MADRID (Reuters) - Spain’s Princess Cristina told her tax fraud trial on Thursday she had no knowledge of financial matters and her husband handled all their accounts.
King Felipe’s 50-year-old sister, the first member of the royal family to stand in the dock, said she believed her husband Inaki Urdangarin was also innocent, in a case that has tapped into public anger over high-level corruption.
Cristina answered questions from her own lawyer for half an hour, refusing to answer those from a legal team representing the ‘Clean Hands’ anti-corruption organization which filed charges against the couple.
Prosecutors are looking into whether a charity Urdangarin ran, the Noos Foundation, embezzled millions of euros in public funds. They are also examining whether some of Noos’ money was transferred to a company co-owned by the princess and Urdangarin, Aizoon, and used to pay for family expenses.
Dressed simply in a black jacket and white blouse, a somber Cristina told the televised trial she had no role in the couple’s company, adding she simply signed papers when asked to without questioning how it was managed.
“My husband took care of all the financial dealings of the family and I would try and work out the family’s timetable,” Cristina said, adding that she fully trusted Urdangarin.
She told the courthouse in the Mediterranean island of Mallorca that she had no knowledge of financial or tax matters in general. The couple, who have four children, deny any wrongdoing in the case.
Urdangarin, a former Olympic handball player, is accused of nine crimes including fraud and tax evasion and could face up to 19 and half years in jail if found guilty.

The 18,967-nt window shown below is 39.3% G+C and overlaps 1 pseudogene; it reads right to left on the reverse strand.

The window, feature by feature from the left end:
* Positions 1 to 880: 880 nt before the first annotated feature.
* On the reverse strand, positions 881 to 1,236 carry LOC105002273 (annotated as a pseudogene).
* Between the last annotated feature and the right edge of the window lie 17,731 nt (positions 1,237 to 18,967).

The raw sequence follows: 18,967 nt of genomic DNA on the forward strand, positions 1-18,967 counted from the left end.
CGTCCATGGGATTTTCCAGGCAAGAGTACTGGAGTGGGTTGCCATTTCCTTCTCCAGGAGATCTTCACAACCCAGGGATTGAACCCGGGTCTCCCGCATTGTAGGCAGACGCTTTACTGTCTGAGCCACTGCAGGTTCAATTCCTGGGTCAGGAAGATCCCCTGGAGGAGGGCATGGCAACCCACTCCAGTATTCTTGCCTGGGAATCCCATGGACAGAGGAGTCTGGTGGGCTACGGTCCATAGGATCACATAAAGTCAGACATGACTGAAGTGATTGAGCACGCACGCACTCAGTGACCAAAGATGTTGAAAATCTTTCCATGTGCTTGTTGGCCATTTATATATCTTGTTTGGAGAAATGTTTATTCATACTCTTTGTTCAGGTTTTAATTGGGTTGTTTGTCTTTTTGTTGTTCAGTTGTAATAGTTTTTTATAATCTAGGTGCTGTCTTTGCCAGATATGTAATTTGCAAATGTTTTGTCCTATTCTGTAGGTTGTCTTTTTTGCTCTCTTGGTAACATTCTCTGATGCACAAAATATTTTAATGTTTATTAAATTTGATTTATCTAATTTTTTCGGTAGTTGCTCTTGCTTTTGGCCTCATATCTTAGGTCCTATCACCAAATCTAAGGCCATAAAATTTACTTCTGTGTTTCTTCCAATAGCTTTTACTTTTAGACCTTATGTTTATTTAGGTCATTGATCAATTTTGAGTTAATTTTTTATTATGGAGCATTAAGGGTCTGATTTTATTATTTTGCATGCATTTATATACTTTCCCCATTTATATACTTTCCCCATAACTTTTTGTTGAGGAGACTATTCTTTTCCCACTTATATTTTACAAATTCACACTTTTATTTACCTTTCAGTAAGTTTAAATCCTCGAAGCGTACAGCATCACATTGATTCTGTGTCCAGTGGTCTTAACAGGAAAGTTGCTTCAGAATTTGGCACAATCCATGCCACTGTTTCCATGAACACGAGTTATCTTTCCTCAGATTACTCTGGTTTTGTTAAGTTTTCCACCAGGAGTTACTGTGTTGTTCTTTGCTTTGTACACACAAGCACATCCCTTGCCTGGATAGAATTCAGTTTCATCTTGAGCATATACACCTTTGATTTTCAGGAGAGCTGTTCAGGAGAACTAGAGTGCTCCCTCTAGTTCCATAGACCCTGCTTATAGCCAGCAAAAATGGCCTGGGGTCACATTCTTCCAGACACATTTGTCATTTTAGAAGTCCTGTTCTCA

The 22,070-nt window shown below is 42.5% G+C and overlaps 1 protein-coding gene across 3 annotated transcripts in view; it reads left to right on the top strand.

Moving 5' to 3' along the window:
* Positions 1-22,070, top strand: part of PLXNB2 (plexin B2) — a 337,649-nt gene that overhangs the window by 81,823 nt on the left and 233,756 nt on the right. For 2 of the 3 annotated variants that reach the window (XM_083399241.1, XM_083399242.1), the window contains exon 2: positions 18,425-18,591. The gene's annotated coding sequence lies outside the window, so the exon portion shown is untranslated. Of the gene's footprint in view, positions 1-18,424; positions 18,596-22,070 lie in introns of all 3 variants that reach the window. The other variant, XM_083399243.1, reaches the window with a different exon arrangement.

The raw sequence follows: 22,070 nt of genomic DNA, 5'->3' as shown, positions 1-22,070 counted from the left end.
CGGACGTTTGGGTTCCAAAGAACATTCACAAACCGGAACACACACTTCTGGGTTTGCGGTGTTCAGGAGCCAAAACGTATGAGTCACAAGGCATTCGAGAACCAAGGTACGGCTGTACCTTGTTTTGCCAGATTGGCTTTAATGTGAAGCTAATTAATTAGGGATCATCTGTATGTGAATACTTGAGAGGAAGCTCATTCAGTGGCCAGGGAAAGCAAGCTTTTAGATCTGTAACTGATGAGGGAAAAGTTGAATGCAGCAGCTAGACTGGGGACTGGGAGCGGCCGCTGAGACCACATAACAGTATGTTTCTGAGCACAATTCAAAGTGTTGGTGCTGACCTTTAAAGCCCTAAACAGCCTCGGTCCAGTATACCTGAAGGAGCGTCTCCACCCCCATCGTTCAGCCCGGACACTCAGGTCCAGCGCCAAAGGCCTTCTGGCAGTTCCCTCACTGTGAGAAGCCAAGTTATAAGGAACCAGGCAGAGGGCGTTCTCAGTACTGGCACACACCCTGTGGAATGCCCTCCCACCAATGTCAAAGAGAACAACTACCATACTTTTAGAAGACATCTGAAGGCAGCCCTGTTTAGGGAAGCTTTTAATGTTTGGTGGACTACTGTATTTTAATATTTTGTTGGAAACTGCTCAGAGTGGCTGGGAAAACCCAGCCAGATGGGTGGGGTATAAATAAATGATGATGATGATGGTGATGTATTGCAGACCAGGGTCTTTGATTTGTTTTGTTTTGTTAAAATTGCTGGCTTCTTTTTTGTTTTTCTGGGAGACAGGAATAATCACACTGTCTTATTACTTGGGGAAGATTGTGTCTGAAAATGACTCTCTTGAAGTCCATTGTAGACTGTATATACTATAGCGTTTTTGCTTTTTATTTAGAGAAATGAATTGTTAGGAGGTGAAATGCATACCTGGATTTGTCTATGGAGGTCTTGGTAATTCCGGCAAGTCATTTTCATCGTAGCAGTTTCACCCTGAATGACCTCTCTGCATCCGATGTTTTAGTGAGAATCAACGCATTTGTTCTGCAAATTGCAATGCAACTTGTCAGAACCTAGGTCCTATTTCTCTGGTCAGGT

Cristina is charged with two counts of being an accessory to tax fraud and could face up to eight years in prison.
The couple have said Aizoon was set up to channel Urdangarin’s earnings and that the company also had income from real estate holdings, denying any knowledge that it might have been used as a shell company.
Earlier on Thursday Urdangarin conceded that personal expenses had been billed to Aizoon. Among the bills shown in court was one for a safari trip that cost more than 15,000 euros ($16,438), along with wine bills for more than 1,000 euros.
There was also a coaching course for Cristina worth more than 6,000 euros.
“I was not aware of committing any fiscal crime or of any wrongdoing because I have always been advised and my advisers always told me that I was doing the right thing,” Urdangarin said.
He also defended his wife, saying: “With four small children, we tried not to talk about work matters.”
The princess is now not due to reappear in court until the end of the trial. Other witness testimonies and interventions are expected to run until June.
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Reporting by Sarah White, María Vega Paúl, Jesús Aguado; Editing by Andrew Heavens